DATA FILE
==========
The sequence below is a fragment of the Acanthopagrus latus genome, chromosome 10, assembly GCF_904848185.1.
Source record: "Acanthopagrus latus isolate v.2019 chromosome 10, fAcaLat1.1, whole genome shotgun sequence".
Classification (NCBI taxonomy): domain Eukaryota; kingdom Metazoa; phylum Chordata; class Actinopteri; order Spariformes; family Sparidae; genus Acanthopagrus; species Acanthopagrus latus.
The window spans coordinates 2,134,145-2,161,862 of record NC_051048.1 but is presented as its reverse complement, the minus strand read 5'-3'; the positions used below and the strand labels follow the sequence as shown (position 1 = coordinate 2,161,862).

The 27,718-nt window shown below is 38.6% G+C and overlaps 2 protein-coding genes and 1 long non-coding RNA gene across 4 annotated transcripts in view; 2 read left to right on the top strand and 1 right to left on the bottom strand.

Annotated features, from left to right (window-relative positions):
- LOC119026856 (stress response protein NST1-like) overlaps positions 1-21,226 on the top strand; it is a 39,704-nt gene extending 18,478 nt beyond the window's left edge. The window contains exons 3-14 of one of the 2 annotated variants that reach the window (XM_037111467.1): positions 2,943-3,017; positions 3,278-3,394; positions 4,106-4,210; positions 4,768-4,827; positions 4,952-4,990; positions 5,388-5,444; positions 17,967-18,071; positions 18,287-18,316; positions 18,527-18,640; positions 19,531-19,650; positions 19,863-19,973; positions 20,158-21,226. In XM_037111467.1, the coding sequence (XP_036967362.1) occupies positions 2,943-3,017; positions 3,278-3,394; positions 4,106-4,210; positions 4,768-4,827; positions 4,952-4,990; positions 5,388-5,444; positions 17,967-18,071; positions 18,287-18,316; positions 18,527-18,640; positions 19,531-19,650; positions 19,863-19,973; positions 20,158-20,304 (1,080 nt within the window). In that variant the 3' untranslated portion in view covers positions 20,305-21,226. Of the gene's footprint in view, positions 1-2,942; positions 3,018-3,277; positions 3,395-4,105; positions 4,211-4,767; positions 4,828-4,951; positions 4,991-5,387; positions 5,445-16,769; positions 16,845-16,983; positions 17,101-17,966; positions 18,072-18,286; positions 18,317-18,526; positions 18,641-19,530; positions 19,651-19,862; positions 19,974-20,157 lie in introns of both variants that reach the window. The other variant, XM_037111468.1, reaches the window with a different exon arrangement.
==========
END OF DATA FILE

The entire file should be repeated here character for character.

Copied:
The sequence below is a fragment of the Acanthopagrus latus genome, chromosome 10, assembly GCF_904848185.1.
Source record: "Acanthopagrus latus isolate v.2019 chromosome 10, fAcaLat1.1, whole genome shotgun sequence".
Classification (NCBI taxonomy): domain Eukaryota; kingdom Metazoa; phylum Chordata; class Actinopteri; order Spariformes; family Sparidae; genus Acanthopagrus; species Acanthopagrus latus.
The window spans coordinates 2,134,145-2,161,862 of record NC_051048.1 but is presented as its reverse complement, the minus strand read 5'-3'; the positions used below and the strand labels follow the sequence as shown (position 1 = coordinate 2,161,862).

The 27,718-nt window shown below is 38.6% G+C and overlaps 2 protein-coding genes and 1 long non-coding RNA gene across 4 annotated transcripts in view; 2 read left to right on the top strand and 1 right to left on the bottom strand.

Annotated features, from left to right (window-relative positions):
- LOC119026856 (stress response protein NST1-like) overlaps positions 1-21,226 on the top strand; it is a 39,704-nt gene extending 18,478 nt beyond the window's left edge. The window contains exons 3-14 of one of the 2 annotated variants that reach the window (XM_037111467.1): positions 2,943-3,017; positions 3,278-3,394; positions 4,106-4,210; positions 4,768-4,827; positions 4,952-4,990; positions 5,388-5,444; positions 17,967-18,071; positions 18,287-18,316; positions 18,527-18,640; positions 19,531-19,650; positions 19,863-19,973; positions 20,158-21,226. In XM_037111467.1, the coding sequence (XP_036967362.1) occupies positions 2,943-3,017; positions 3,278-3,394; positions 4,106-4,210; positions 4,768-4,827; positions 4,952-4,990; positions 5,388-5,444; positions 17,967-18,071; positions 18,287-18,316; positions 18,527-18,640; positions 19,531-19,650; positions 19,863-19,973; positions 20,158-20,304 (1,080 nt within the window). In that variant the 3' untranslated portion in view covers positions 20,305-21,226. Of the gene's footprint in view, positions 1-2,942; positions 3,018-3,277; positions 3,395-4,105; positions 4,211-4,767; positions 4,828-4,951; positions 4,991-5,387; positions 5,445-16,769; positions 16,845-16,983; positions 17,101-17,966; positions 18,072-18,286; positions 18,317-18,526; positions 18,641-19,530; positions 19,651-19,862; positions 19,974-20,157 lie in introns of both variants that reach the window. The other variant, XM_037111468.1, reaches the window with a different exon arrangement.